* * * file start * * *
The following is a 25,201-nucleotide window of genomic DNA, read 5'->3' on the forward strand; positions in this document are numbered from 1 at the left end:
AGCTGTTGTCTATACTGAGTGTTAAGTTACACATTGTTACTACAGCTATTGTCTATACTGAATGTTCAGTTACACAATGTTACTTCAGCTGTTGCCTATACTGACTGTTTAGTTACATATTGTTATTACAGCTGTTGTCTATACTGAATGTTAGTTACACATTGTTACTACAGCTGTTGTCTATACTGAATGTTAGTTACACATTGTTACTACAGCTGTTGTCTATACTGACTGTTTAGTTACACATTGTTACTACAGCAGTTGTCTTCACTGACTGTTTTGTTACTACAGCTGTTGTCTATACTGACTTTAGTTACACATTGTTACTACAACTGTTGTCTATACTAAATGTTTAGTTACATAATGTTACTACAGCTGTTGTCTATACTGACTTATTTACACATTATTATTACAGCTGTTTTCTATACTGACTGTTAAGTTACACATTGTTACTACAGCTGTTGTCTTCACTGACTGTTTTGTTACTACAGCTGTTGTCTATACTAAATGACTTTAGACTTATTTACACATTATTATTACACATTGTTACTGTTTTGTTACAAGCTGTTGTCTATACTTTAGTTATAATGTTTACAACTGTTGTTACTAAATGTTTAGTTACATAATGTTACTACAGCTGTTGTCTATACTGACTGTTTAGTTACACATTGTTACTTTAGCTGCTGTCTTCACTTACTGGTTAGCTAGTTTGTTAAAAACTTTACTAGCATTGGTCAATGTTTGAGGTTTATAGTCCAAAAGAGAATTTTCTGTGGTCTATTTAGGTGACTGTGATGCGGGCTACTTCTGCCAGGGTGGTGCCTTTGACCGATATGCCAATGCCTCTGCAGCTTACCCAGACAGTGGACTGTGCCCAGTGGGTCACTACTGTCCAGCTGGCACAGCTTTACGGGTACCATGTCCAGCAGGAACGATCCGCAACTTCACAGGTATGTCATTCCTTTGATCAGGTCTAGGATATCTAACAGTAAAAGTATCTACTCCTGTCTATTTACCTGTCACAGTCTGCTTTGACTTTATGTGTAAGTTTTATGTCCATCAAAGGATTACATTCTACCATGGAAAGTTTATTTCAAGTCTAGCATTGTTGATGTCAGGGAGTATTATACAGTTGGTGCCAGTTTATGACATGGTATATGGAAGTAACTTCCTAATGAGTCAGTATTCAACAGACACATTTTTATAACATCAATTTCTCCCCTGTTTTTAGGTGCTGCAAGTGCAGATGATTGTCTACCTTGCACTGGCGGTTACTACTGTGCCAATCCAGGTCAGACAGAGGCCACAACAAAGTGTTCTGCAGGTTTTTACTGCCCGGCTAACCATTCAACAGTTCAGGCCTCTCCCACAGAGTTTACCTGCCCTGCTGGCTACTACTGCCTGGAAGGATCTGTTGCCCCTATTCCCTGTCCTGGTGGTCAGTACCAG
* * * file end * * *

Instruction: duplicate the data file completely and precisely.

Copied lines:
The following is a 25,201-nucleotide window of genomic DNA, read 5'->3' on the forward strand; positions in this document are numbered from 1 at the left end:
AGCTGTTGTCTATACTGAGTGTTAAGTTACACATTGTTACTACAGCTATTGTCTATACTGAATGTTCAGTTACACAATGTTACTTCAGCTGTTGCCTATACTGACTGTTTAGTTACATATTGTTATTACAGCTGTTGTCTATACTGAATGTTAGTTACACATTGTTACTACAGCTGTTGTCTATACTGAATGTTAGTTACACATTGTTACTACAGCTGTTGTCTATACTGACTGTTTAGTTACACATTGTTACTACAGCAGTTGTCTTCACTGACTGTTTTGTTACTACAGCTGTTGTCTATACTGACTTTAGTTACACATTGTTACTACAACTGTTGTCTATACTAAATGTTTAGTTACATAATGTTACTACAGCTGTTGTCTATACTGACTTATTTACACATTATTATTACAGCTGTTTTCTATACTGACTGTTAAGTTACACATTGTTACTACAGCTGTTGTCTTCACTGACTGTTTTGTTACTACAGCTGTTGTCTATACTAAATGACTTTAGACTTATTTACACATTATTATTACACATTGTTACTGTTTTGTTACAAGCTGTTGTCTATACTTTAGTTATAATGTTTACAACTGTTGTTACTAAATGTTTAGTTACATAATGTTACTACAGCTGTTGTCTATACTGACTGTTTAGTTACACATTGTTACTTTAGCTGCTGTCTTCACTTACTGGTTAGCTAGTTTGTTAAAAACTTTACTAGCATTGGTCAATGTTTGAGGTTTATAGTCCAAAAGAGAATTTTCTGTGGTCTATTTAGGTGACTGTGATGCGGGCTACTTCTGCCAGGGTGGTGCCTTTGACCGATATGCCAATGCCTCTGCAGCTTACCCAGACAGTGGACTGTGCCCAGTGGGTCACTACTGTCCAGCTGGCACAGCTTTACGGGTACCATGTCCAGCAGGAACGATCCGCAACTTCACAGGTATGTCATTCCTTTGATCAGGTCTAGGATATCTAACAGTAAAAGTATCTACTCCTGTCTATTTACCTGTCACAGTCTGCTTTGACTTTATGTGTAAGTTTTATGTCCATCAAAGGATTACATTCTACCATGGAAAGTTTATTTCAAGTCTAGCATTGTTGATGTCAGGGAGTATTATACAGTTGGTGCCAGTTTATGACATGGTATATGGAAGTAACTTCCTAATGAGTCAGTATTCAACAGACACATTTTTATAACATCAATTTCTCCCCTGTTTTTAGGTGCTGCAAGTGCAGATGATTGTCTACCTTGCACTGGCGGTTACTACTGTGCCAATCCAGGTCAGACAGAGGCCACAACAAAGTGTTCTGCAGGTTTTTACTGCCCGGCTAACCATTCAACAGTTCAGGCCTCTCCCACAGAGTTTACCTGCCCTGCTGGCTACTACTGCCTGGAAGGATCTGTTGCCCCTATTCCCTGTCCTGGTGGTCAGTACCAG